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Anais Brasileiros de Dermatologia

Print version ISSN 0365-0596On-line version ISSN 1806-4841

An. Bras. Dermatol. vol.84 no.2 Rio de Janeiro Mar./Apr. 2009 



Melanonychia: the importance of dermatoscopic examination and of nail matrix / bed observation



Aline Perdiz de Jesus BilemjianI; Juan Piñeiro-MaceiraII; Carlos Baptista BarcauiIII; Francisco Burnier PereiraIV

IGraduate studies in Dermatology by the Instituto de Dermatologia Professor Rubem David Azulay (IDPA) of Santa Casa da Misericórdia do Rio de Janeiro – Rio de Janeiro (RJ), Brazil
Post-Doctoral studies in Dermatopathology at the Armed Forces Institute of Pathology (AFIP) - Washington, D.C. – USA Associate Professor – Department of Pathology of the Universidade Federal do Rio de Janeiro (UFRJ) – Rio de Janeiro (RJ), Brazil

MSc and PhD in Dermatology – USP. Assistant Professor of the Melanocytic Lesions Outpatient Clinic - IDPA – São Paulo (SP), Brazil

PhD in Dermatology by the Universidade Federal do Rio de Janeiro (UFRJ). Chief Resident of the Melanocytic Lesions Outpatient Clinic – IDPA. Associate Prof. of PUC-RJ – Rio de Janeiro (RJ), Brazil

Mailing Address




Melanonychia, from the Greek mélaina, means black and is the result of an increased deposition of melanin on the nail plate, originating in the nail matrix. It may have different causes, including subungueal melanoma, making early etiologic diagnosis very important.

Keywords: Biopsy; Lentigo; Melanoma; Nail




Melanonychia is the brown to black color of the nail plate.1,2,3 According to some authors, all melanonychias are caused by deposition of melanin,1,4 others also include in the definition the pigmentation produced by non melanocytic lesions, such as subungueal hematoma and onychomycosis.2,3 There are countless etiologies, in which benign melanocytic activation (racial melanonychia), benign melanocytic hyperplasia (lentigo, melanocytic nevus) and melanoma are a few examples of melanocytic lesions that originate melanonychias. 2 Early etiological diagnosis of this finding is very important, given that one of the causes is a rare malignant but aggressive neoplasm,.2

Two cases of melanonychia follow, one malignant and another benign. Epidemiological, clinical, dermatoscopic and histopathological aspects of the lesions are discussed, especially to differentiate malignant lesions from benign ones.



Case Report 1:

A brown, male, 13 year-old student sought medical care with a complaint of nail spots. He presented with asymptomatic lesions on the 1st right digit for six years and on the 3rd right digit for eight years. The dermatologic examination revealed a black melanonychia, measuring approximately 9 mm wide on the 1st right digit (Figura 1A) and a brown melanonychia, measuring approximately 1 mm wide also on the 3rd digit (Figura 1B). Dermatoscopy was performed only on the nail plate of lesions. The side of the 1st right digit presented light and dark brown color pigmentation, distributed in a linear and parallel fashion throughout the nail from the cuticle to the free border. On the medial portion of the same nail we observed a change in pattern, replaced by a totally amorphous and irregular area, affecting the proximal nail fold – the micro-Huntchinson sign, only seen on dermatoscopy5 (Figura 1C). As these characteristics are suggestive of malignancy, the main diagnostic hypothesis was melanoma and, therefore a biopsy of the 1st digit was indicated. A brown color was observed on the 3rd right digit with parallel longitudinal lines, regular in space, width and color (Figura 1D). Given such dermatoscopy characteristics are suggestive of a benign lesion the main diagnostic hypothesis was melanocytic nevus and watchful waiting management. Histopathology of the nail matrix of the 1st right digit showed pleomorphic melanocytic cells that proliferated in the lower layers of the epithelium forming irregular asymmetric groups, findings compatible with in situ melanoma6 (Figura 2). Management was the exeresis of the lesion with 0.5cm margins on the side and proximal folds in depth to bone tissue and with second intention healing.7 Histopathology analysis confirmed the diagnosis, and showed that most of the lesion had been removed by the previous biopsy (Figura 3).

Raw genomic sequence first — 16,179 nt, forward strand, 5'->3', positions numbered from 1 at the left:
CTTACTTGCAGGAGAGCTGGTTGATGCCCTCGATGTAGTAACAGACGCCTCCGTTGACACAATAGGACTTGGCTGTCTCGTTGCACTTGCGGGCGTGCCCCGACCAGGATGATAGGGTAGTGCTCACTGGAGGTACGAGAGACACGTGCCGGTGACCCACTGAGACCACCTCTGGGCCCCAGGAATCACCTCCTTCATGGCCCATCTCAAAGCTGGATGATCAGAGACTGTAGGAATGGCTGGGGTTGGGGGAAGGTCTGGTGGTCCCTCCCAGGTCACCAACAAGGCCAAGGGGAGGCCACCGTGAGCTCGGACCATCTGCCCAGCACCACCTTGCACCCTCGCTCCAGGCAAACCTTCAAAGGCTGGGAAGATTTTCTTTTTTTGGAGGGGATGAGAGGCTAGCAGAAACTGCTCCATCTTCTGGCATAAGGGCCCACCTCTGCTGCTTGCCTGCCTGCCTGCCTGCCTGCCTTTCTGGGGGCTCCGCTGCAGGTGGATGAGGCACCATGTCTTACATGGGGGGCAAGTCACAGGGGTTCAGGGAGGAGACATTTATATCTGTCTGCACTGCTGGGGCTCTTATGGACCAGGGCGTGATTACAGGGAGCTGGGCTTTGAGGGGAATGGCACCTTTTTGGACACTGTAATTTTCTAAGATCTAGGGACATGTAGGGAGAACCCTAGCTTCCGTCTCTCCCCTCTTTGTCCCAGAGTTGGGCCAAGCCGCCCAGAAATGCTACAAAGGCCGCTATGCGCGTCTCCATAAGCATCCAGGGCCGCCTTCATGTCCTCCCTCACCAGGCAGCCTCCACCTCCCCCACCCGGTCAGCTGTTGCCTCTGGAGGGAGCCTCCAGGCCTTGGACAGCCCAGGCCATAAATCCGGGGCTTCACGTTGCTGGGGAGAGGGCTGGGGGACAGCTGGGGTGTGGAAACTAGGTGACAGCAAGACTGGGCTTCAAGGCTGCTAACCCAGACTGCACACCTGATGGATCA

Case Report 2:

White, female, 63 year old housewife sought medical care with a complaint of a nail spot. For over a year she had an asymptomatic lesion on her 5th left digit. The dermatologic examination showed brown melanonychia, measuring approximately 6.5 to 7 mm wide, on the 5th left digit (Figura 4A). Both the direct exam and culture for fungi were negative. Dermatoscopy revealed brown parallel homogeneous longitudinal lines; regular in space, width and color on the left 5th digit nail (Figura 4B). Main diagnostic hypotheses were melanocytic nevus and subungueal lentigo. Although the characteristics of the lesion on dermatoscopy suggested a benign nature, some clinical-epidemiological characteristics pointed toward malignancy such as width of the lesion, a sole digit affected, patient age and phototype. For this reason management was nail exeresis and posterior biopsy of the nail matrix for histopathology. After nail exeresis, the pigmented lesion that took over approximately µof the nail, now represented a small extension of the nail bed (Figura 4C). Histopathology showed lengthening of epidermal ridges and increase in the amount of melanin on the basal layer, compatible with subungueal lentigo6 (Figura 5). We chose clinical follow-up as therapeutic management.